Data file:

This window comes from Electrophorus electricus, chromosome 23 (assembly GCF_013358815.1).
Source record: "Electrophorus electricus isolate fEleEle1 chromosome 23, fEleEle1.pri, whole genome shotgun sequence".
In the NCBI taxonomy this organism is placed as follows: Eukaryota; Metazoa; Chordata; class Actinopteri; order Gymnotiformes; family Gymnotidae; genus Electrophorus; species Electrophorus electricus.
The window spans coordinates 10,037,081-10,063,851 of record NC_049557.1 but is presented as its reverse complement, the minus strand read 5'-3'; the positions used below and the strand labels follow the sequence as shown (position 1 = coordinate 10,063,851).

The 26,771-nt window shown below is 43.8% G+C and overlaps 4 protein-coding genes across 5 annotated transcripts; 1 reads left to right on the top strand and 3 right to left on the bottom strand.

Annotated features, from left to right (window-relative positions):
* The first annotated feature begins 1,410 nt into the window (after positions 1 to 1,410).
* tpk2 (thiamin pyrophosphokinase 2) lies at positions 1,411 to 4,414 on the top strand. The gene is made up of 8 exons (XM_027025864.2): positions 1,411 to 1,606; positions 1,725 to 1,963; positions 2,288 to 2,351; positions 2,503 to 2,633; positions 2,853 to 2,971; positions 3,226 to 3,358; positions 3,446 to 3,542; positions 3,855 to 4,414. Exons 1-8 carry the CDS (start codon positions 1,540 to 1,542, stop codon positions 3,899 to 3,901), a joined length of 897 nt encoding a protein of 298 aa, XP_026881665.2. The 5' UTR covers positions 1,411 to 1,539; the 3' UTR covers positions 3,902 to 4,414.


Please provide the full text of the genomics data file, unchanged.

This window comes from Electrophorus electricus, chromosome 23 (assembly GCF_013358815.1).
Source record: "Electrophorus electricus isolate fEleEle1 chromosome 23, fEleEle1.pri, whole genome shotgun sequence".
In the NCBI taxonomy this organism is placed as follows: Eukaryota; Metazoa; Chordata; class Actinopteri; order Gymnotiformes; family Gymnotidae; genus Electrophorus; species Electrophorus electricus.
The window spans coordinates 10,037,081-10,063,851 of record NC_049557.1 but is presented as its reverse complement, the minus strand read 5'-3'; the positions used below and the strand labels follow the sequence as shown (position 1 = coordinate 10,063,851).

The 26,771-nt window shown below is 43.8% G+C and overlaps 4 protein-coding genes across 5 annotated transcripts; 1 reads left to right on the top strand and 3 right to left on the bottom strand.

Annotated features, from left to right (window-relative positions):
* The first annotated feature begins 1,410 nt into the window (after positions 1 to 1,410).
* tpk2 (thiamin pyrophosphokinase 2) lies at positions 1,411 to 4,414 on the top strand. The gene is made up of 8 exons (XM_027025864.2): positions 1,411 to 1,606; positions 1,725 to 1,963; positions 2,288 to 2,351; positions 2,503 to 2,633; positions 2,853 to 2,971; positions 3,226 to 3,358; positions 3,446 to 3,542; positions 3,855 to 4,414. Exons 1-8 carry the CDS (start codon positions 1,540 to 1,542, stop codon positions 3,899 to 3,901), a joined length of 897 nt encoding a protein of 298 aa, XP_026881665.2. The 5' UTR covers positions 1,411 to 1,539; the 3' UTR covers positions 3,902 to 4,414.